• Thu
  • Dec 18, 2014
  • Updated: 1:01pm

Cantonese up in arms as battle cry vanishes

PUBLISHED : Thursday, 15 July, 2010, 12:00am
UPDATED : Thursday, 15 July, 2010, 12:00am
 

Authorities have upset the Cantonese-speaking natives of Guangdong once more by removing a plaque quoting the famously obscene rallying cry of a Ming dynasty national hero born in Dongguan .

The plaque used to adorn the pedestal of a statue of Yuan Chonghuan (previously known as Yuen Sung Wun), who fought back Manchu invaders in the early 17th century. The statue has stood in a memorial park in Dongguan for seven years, but the authorities removed the Cantonese slogan this month without explanation, The Southern Metropolis News reported on Tuesday.

The words inscribed at the base of the statue, in Cantonese and English, read 'F*** his mum! Hit them hard!'

The statue has long been a popular attraction for Cantonese tourists, proud of the independent sentiment expressed so coarsely.

Many Cantonese people posted internet comments venting their anger at the plaque's removal, saying it was just the latest example of the authorities' campaign to force Cantonese to make way for Putonghua.

Yuan is among the most popular national heroes in China. His military career peaked when he defeated Nurhaci and the Manchu army in the first Battle of Ningyuan, though his forces were outnumbered 10 to one.

'Hit them hard' became the rallying cry for Yuan's army as they hurried to the capital, Beijing, to rescue the country. 'F*** his mum' was their curse for the emperor they were rushing to save.

The phrase was a frequent war cry during more recent military campaigns originating in Guangdong, including the Hsinhai Revolution of 1911 and the Northern Expedition of the 1920s. It has also become a proud pet phrase among the Cantonese community to represent their spirit.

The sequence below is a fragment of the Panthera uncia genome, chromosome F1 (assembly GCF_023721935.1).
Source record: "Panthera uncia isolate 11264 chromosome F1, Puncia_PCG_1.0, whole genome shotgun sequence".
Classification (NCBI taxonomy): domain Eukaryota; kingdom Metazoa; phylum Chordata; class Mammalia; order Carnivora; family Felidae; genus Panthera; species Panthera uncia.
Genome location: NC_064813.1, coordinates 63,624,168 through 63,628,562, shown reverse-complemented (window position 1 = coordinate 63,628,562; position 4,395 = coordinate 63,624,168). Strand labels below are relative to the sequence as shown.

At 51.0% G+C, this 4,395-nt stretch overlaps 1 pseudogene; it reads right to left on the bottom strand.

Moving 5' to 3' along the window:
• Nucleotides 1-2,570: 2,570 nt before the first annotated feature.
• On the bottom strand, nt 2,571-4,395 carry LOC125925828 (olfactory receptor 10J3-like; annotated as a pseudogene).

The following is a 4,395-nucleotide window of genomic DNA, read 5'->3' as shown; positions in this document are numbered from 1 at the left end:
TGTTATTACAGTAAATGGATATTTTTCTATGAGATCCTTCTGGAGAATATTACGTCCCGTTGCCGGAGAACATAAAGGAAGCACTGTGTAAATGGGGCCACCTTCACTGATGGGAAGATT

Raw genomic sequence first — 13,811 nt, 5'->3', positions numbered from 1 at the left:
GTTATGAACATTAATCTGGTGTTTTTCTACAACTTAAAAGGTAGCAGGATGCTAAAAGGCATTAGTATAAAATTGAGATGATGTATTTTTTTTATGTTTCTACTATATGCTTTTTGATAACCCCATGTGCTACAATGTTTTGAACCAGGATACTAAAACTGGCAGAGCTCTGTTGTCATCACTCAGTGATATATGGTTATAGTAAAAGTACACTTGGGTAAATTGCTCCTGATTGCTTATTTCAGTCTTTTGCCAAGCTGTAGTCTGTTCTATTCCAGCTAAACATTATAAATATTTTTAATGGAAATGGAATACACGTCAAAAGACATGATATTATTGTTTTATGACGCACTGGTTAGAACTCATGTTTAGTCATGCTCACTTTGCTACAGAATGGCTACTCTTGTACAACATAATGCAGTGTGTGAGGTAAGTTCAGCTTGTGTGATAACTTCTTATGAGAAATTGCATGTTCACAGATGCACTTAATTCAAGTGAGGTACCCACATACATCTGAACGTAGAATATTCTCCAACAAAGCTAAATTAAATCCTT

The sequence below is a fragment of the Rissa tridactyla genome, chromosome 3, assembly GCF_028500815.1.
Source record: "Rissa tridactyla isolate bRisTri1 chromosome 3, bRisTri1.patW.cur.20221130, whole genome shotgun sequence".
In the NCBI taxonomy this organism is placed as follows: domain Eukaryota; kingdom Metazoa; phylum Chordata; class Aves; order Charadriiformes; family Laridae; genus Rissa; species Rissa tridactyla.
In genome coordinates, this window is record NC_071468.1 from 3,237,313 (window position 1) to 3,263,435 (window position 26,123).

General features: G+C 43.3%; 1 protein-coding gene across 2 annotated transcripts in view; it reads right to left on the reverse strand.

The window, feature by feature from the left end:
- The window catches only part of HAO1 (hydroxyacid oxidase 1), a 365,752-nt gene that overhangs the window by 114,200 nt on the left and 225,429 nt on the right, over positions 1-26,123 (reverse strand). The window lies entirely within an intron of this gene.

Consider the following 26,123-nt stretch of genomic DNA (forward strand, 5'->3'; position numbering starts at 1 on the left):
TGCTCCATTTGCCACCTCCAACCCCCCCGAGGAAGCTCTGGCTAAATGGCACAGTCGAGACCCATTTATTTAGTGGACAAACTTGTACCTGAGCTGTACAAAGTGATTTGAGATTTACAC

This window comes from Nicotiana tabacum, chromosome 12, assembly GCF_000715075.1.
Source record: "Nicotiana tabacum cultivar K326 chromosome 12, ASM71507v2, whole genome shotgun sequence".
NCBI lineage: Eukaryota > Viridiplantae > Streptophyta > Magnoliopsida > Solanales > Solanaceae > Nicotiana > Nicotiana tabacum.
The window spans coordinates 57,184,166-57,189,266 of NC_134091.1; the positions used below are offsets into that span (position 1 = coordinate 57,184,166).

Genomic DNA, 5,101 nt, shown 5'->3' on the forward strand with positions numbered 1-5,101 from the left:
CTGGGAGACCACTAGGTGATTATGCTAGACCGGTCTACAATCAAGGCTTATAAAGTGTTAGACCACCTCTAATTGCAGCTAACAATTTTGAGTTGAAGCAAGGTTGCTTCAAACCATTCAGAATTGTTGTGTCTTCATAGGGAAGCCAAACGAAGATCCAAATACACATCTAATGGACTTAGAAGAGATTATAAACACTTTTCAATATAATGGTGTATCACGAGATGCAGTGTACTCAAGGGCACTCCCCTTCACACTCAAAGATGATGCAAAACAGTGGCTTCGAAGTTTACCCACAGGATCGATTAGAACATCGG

Debate in Guangdong about the need to protect Cantonese culture flared in Guangzhou last week when an official proposal that the city's main television station stop broadcasting in Cantonese during prime time on its main channels and switch to Putonghua.

A report by the Yangcheng Evening News on Friday added fire to the debate. It said many Guangzhou primary school students were refusing to speak to their parents and grandparents in their mother tongue because they had become so used to speaking Putonghua at school.

The report said teachers forced children to speak only Putonghua at school and they would be punished if found speaking Cantonese in class time or at playtime.

People in Guangzhou have found ways to fight for their own dialect and culture, with local media even calling it a campaign.

Ying Huochong, a young Guangzhou university student, and some of her friends have been calling for Cantonese people to join flash mob events where people sing Cantonese songs in public places.

Li Gongming, a professor at the Guangzhou Academy of Fine Arts, said civil society was the only hope for Cantonese culture's survival in its birthplace, with the political authorities and internal migration all threatening local ways of life, saying it should be given up in the name of building a harmonious society and economic development.

'Besides, most senior officials leading Guangdong are not Cantonese and have little sentiment for Cantonese culture,' Li observed. 'They lack consciousness of the need to protect our culture. And political and economic achievements are always first to them, rather than our beloved culture.'

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